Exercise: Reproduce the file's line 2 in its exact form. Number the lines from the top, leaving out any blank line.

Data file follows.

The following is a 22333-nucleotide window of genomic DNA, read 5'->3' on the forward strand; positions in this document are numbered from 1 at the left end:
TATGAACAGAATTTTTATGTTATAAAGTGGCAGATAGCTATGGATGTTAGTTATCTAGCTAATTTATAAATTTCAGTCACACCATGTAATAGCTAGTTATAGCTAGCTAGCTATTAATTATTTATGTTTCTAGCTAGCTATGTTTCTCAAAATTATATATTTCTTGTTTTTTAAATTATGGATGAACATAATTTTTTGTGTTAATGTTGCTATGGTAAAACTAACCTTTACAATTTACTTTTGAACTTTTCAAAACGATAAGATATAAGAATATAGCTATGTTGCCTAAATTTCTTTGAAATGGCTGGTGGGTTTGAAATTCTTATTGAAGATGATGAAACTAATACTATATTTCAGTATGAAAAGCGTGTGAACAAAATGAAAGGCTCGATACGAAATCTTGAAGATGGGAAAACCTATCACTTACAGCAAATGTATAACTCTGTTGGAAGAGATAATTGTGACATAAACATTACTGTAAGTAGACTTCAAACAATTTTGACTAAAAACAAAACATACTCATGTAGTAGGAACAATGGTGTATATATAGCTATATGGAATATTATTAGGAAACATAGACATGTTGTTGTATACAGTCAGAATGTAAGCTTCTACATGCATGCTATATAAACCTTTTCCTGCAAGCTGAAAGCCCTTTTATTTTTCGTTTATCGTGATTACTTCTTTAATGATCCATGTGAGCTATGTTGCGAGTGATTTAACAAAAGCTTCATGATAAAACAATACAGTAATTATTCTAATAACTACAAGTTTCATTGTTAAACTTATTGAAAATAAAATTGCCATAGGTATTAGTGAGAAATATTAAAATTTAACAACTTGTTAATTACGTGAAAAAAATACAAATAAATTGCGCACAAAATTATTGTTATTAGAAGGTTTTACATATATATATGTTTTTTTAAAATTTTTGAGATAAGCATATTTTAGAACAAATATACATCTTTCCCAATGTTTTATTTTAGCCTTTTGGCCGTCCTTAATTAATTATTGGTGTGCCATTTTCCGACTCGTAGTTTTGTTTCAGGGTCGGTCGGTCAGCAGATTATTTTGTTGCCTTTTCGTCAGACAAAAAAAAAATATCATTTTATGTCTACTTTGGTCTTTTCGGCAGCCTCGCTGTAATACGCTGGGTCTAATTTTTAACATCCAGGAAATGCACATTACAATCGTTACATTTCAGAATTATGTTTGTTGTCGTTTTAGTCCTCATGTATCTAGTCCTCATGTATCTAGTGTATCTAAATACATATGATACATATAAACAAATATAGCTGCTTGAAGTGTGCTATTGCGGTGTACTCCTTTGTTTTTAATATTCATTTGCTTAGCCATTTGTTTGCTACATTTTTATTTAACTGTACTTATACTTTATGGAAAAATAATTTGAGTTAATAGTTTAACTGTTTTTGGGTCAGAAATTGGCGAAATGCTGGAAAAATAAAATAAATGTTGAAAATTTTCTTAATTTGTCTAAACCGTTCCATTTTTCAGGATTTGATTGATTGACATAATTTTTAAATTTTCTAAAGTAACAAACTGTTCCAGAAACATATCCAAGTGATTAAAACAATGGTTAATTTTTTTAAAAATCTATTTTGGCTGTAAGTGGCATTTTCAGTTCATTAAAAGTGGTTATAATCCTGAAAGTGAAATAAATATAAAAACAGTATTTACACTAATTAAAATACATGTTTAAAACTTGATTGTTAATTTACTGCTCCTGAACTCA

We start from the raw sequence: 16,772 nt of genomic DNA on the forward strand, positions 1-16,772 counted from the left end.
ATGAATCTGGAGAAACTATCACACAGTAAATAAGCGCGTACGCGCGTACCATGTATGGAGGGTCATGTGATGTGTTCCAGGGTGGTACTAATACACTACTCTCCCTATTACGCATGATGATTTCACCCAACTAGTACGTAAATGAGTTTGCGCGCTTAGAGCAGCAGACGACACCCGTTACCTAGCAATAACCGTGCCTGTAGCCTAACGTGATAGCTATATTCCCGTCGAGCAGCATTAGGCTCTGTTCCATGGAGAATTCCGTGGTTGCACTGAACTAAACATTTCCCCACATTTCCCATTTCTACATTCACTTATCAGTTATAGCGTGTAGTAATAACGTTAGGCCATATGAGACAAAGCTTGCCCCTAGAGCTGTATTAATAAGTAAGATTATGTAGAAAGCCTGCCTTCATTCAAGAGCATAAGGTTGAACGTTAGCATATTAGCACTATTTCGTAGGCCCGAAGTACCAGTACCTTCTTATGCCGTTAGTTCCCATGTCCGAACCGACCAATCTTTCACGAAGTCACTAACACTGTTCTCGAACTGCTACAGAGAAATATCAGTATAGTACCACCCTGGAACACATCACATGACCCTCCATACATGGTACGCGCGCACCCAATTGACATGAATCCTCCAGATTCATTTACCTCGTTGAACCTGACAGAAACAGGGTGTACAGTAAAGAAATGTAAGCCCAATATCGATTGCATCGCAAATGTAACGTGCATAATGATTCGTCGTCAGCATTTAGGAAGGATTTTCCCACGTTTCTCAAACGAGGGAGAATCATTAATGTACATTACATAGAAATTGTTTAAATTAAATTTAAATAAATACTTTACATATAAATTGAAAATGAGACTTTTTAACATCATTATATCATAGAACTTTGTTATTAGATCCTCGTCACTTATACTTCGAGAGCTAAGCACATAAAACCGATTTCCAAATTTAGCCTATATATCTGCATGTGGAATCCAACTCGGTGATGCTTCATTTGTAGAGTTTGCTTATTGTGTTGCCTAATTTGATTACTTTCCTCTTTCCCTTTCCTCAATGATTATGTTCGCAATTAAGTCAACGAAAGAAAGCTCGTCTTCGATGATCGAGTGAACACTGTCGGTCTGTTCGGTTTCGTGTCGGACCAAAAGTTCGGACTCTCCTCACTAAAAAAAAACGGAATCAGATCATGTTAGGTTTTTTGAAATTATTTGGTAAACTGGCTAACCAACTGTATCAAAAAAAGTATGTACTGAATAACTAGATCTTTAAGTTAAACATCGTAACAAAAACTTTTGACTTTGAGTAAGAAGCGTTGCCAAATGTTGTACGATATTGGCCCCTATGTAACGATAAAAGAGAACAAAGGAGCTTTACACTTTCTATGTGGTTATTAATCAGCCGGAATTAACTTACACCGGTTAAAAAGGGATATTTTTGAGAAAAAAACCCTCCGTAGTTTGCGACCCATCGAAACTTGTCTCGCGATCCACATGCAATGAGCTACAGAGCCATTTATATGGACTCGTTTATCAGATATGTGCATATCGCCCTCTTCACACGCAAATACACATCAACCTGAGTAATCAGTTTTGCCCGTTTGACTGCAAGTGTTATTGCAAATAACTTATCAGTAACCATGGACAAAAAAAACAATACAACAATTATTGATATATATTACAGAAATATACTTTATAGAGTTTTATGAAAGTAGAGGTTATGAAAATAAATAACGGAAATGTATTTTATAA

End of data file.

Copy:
TATGAACAGAATTTTTATGTTATAAAGTGGCAGATAGCTATGGATGTTAGTTATCTAGCTAATTTATAAATTTCAGTCACACCATGTAATAGCTAGTTATAGCTAGCTAGCTATTAATTATTTATGTTTCTAGCTAGCTATGTTTCTCAAAATTATATATTTCTTGTTTTTTAAATTATGGATGAACATAATTTTTTGTGTTAATGTTGCTATGGTAAAACTAACCTTTACAATTTACTTTTGAACTTTTCAAAACGATAAGATATAAGAATATAGCTATGTTGCCTAAATTTCTTTGAAATGGCTGGTGGGTTTGAAATTCTTATTGAAGATGATGAAACTAATACTATATTTCAGTATGAAAAGCGTGTGAACAAAATGAAAGGCTCGATACGAAATCTTGAAGATGGGAAAACCTATCACTTACAGCAAATGTATAACTCTGTTGGAAGAGATAATTGTGACATAAACATTACTGTAAGTAGACTTCAAACAATTTTGACTAAAAACAAAACATACTCATGTAGTAGGAACAATGGTGTATATATAGCTATATGGAATATTATTAGGAAACATAGACATGTTGTTGTATACAGTCAGAATGTAAGCTTCTACATGCATGCTATATAAACCTTTTCCTGCAAGCTGAAAGCCCTTTTATTTTTCGTTTATCGTGATTACTTCTTTAATGATCCATGTGAGCTATGTTGCGAGTGATTTAACAAAAGCTTCATGATAAAACAATACAGTAATTATTCTAATAACTACAAGTTTCATTGTTAAACTTATTGAAAATAAAATTGCCATAGGTATTAGTGAGAAATATTAAAATTTAACAACTTGTTAATTACGTGAAAAAAATACAAATAAATTGCGCACAAAATTATTGTTATTAGAAGGTTTTACATATATATATGTTTTTTTAAAATTTTTGAGATAAGCATATTTTAGAACAAATATACATCTTTCCCAATGTTTTATTTTAGCCTTTTGGCCGTCCTTAATTAATTATTGGTGTGCCATTTTCCGACTCGTAGTTTTGTTTCAGGGTCGGTCGGTCAGCAGATTATTTTGTTGCCTTTTCGTCAGACAAAAAAAAAATATCATTTTATGTCTACTTTGGTCTTTTCGGCAGCCTCGCTGTAATACGCTGGGTCTAATTTTTAACATCCAGGAAATGCACATTACAATCGTTACATTTCAGAATTATGTTTGTTGTCGTTTTAGTCCTCATGTATCTAGTCCTCATGTATCTAGTGTATCTAAATACATATGATACATATAAACAAATATAGCTGCTTGAAGTGTGCTATTGCGGTGTACTCCTTTGTTTTTAATATTCATTTGCTTAGCCATTTGTTTGCTACATTTTTATTTAACTGTACTTATACTTTATGGAAAAATAATTTGAGTTAATAGTTTAACTGTTTTTGGGTCAGAAATTGGCGAAATGCTGGAAAAATAAAATAAATGTTGAAAATTTTCTTAATTTGTCTAAACCGTTCCATTTTTCAGGATTTGATTGATTGACATAATTTTTAAATTTTCTAAAGTAACAAACTGTTCCAGAAACATATCCAAGTGATTAAAACAATGGTTAATTTTTTTAAAAATCTATTTTGGCTGTAAGTGGCATTTTCAGTTCATTAAAAGTGGTTATAATCCTGAAAGTGAAATAAATATAAAAACAGTATTTACACTAATTAAAATACATGTTTAAAACTTGATTGTTAATTTACTGCTCCTGAACTCA